Dallas Woman Admits Embezzling At Least $3.4 Million From Women’s Southwest Federal Credit Union (WSFCU)
For Immediate Release
U.S. Attorney's Office, Northern District of Texas
Theresa Portillo Was Chief Executive Officer at the Now Defunct WSFCU
DALLAS – Theresa Portillo, 44, of Dallas, pleaded guilty late yesterday before U.S. Magistrate Judge Renée Harris Toliver to a felony Information charging one count of embezzlement of funds from a credit union, announced U.S. Attorney Sarah R. Saldaña of the Northern District of Texas. Portillo faces a maximum statutory sentence of 30 years in federal prison, a $1 million fine and restitution. In addition, according to the terms of the plea agreement, Portillo voluntarily agrees to forfeit several parcels of real estate in the Dallas-Fort Worth area, as well as personal property and a timeshare in Cabo San Lucas, Mexico. Portillo will remain on bond pending sentencing, which is set for May 10, 2013, before U.S. District Judge Barbara M. G. Lynn.
According to documents filed in the case, from 2001 to October 2012, while employed at the credit union, including the time she served as its Chief Executive Officer, Portillo used deception to fraudulently obtain at least $3,421,000 from 18 different financial institutions in connection with her sale of several certificates of deposits (CDs). She used online services to contact several financial institutions interested in purchasing CD accounts at the credit union.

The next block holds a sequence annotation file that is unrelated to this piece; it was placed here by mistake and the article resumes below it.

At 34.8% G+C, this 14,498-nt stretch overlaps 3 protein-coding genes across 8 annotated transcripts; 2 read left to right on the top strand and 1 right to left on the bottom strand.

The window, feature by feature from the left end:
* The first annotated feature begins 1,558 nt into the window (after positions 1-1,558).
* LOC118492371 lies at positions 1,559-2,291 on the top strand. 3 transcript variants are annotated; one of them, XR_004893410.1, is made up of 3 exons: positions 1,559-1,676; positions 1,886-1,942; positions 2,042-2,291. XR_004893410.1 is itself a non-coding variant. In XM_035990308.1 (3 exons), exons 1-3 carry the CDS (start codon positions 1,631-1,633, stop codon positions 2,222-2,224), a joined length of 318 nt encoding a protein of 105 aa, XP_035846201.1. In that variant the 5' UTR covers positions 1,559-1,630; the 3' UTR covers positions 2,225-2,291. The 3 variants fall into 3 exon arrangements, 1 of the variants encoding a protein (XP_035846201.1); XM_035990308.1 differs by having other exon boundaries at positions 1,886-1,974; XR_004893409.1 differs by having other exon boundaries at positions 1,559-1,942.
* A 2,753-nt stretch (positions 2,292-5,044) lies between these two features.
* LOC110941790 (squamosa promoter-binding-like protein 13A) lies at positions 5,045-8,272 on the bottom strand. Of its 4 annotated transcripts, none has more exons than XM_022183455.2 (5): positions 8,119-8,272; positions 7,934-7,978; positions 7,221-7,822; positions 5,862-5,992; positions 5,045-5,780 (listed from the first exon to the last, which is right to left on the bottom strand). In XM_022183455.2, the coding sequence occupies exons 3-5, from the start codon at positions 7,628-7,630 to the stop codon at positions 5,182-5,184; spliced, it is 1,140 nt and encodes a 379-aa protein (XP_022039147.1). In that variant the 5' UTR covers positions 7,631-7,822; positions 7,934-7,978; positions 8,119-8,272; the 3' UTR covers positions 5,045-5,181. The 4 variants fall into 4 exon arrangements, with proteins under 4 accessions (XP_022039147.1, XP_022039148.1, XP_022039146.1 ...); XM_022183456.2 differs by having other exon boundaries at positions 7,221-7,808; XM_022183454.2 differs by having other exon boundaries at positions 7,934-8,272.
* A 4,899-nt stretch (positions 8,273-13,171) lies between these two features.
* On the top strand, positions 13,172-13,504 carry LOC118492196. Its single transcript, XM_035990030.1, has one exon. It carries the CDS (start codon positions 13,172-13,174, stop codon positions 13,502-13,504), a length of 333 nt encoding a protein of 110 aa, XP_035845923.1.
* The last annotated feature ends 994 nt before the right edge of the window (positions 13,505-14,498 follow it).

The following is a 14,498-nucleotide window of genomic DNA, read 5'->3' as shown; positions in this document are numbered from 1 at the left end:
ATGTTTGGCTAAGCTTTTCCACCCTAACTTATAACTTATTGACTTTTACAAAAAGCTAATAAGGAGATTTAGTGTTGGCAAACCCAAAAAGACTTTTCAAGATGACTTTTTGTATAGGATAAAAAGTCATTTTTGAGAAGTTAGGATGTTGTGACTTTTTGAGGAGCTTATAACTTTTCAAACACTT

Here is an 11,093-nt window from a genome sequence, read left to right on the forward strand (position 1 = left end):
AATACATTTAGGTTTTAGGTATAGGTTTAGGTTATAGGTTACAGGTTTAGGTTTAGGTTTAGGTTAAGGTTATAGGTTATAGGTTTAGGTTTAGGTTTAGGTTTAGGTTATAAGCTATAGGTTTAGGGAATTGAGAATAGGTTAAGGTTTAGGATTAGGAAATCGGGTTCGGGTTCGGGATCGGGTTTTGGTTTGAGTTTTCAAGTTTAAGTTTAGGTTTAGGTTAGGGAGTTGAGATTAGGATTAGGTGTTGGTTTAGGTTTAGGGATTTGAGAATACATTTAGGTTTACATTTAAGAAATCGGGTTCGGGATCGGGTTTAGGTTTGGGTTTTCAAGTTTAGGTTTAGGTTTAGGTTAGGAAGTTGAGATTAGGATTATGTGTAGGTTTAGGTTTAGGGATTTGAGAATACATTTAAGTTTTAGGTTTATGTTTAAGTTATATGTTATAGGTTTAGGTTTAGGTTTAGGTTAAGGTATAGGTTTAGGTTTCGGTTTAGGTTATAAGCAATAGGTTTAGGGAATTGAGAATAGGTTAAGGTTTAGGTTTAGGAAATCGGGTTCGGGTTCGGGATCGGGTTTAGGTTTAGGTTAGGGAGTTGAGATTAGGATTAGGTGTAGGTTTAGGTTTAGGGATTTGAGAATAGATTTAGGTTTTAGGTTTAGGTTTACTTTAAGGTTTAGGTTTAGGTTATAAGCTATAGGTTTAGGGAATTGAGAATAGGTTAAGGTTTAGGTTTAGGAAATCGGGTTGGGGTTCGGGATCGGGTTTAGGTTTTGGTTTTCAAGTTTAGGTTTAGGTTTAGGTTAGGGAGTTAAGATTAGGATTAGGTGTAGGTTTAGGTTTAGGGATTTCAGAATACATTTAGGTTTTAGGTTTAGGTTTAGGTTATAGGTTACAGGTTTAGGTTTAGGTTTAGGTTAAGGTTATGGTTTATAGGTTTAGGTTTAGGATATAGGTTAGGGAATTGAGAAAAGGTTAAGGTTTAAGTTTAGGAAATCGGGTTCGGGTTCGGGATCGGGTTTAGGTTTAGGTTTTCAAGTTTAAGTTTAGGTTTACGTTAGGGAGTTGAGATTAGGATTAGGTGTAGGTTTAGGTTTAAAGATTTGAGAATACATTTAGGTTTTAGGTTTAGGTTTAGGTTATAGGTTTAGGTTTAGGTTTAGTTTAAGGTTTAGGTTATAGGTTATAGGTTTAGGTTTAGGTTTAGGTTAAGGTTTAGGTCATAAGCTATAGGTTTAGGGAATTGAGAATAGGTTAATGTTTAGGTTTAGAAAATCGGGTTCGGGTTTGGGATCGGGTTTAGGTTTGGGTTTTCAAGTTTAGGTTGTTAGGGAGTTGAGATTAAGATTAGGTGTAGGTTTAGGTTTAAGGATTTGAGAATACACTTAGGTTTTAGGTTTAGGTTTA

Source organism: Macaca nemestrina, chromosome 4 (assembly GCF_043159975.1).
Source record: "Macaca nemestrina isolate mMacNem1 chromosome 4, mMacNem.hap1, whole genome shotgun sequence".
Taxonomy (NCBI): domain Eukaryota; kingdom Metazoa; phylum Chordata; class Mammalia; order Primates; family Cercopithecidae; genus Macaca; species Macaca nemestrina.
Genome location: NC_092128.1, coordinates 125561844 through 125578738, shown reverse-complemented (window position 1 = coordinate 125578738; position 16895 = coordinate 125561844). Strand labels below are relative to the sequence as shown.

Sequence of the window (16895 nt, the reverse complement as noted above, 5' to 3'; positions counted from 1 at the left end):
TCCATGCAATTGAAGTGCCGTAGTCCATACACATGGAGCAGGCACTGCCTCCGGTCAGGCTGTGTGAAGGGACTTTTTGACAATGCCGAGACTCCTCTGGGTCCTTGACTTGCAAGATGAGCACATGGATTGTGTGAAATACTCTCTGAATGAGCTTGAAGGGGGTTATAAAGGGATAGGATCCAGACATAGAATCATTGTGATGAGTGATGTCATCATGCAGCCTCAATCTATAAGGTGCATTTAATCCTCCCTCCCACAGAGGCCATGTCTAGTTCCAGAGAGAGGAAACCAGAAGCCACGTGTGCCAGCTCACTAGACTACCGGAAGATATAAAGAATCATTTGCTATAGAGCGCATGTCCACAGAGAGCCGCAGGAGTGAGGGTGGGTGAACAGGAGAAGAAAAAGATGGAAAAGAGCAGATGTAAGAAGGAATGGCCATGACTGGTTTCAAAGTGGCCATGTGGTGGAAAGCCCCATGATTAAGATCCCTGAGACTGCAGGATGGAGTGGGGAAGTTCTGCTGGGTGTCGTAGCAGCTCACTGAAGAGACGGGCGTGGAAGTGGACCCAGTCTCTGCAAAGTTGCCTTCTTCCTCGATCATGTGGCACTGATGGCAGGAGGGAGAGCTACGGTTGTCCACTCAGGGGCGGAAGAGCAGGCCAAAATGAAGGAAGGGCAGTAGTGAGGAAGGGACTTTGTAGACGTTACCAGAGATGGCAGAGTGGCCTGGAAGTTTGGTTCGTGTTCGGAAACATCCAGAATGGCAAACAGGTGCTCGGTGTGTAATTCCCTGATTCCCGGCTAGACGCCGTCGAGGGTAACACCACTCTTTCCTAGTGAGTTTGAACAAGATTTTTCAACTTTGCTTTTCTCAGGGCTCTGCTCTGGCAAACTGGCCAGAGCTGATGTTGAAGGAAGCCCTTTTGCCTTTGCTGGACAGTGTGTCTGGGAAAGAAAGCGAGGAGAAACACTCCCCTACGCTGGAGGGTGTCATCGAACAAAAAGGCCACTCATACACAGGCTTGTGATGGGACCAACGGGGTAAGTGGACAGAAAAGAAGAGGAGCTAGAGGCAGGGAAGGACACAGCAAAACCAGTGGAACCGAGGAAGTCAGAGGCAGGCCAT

When a financial institution was willing to purchase a CD, Portillo gave the financial institution wiring instructions to send the purchase funds to a JP Morgan Chase account in the name of the credit union. Portillo used this Chase account to enable the embezzlement because she knew that credit union officials thought the account was inactive; the account wasn’t recorded on the credit union’s general ledger; and she had sole control of the account. Portillo also concealed her theft of stolen credit union funds by opening a separate credit union account using a false and fictitious name. Portillo avoided detection of the scheme by writing checks using this fictitious name to disburse stolen credit union funds.
After the financial institutions wired funds into the Chase account, Portillo fraudulently disbursed and used these embezzled and stolen credit union funds to purchase motor vehicles, real property and jewelry for her personal use, as well as for family and friends. She also used embezzled funds to pay credit card bills, fund vacations, pay family medical expenses and remodel houses.
The case was investigated by the FBI. Assistant U.S. Attorney David Jarvis is in charge of the prosecution.
Updated June 22, 2015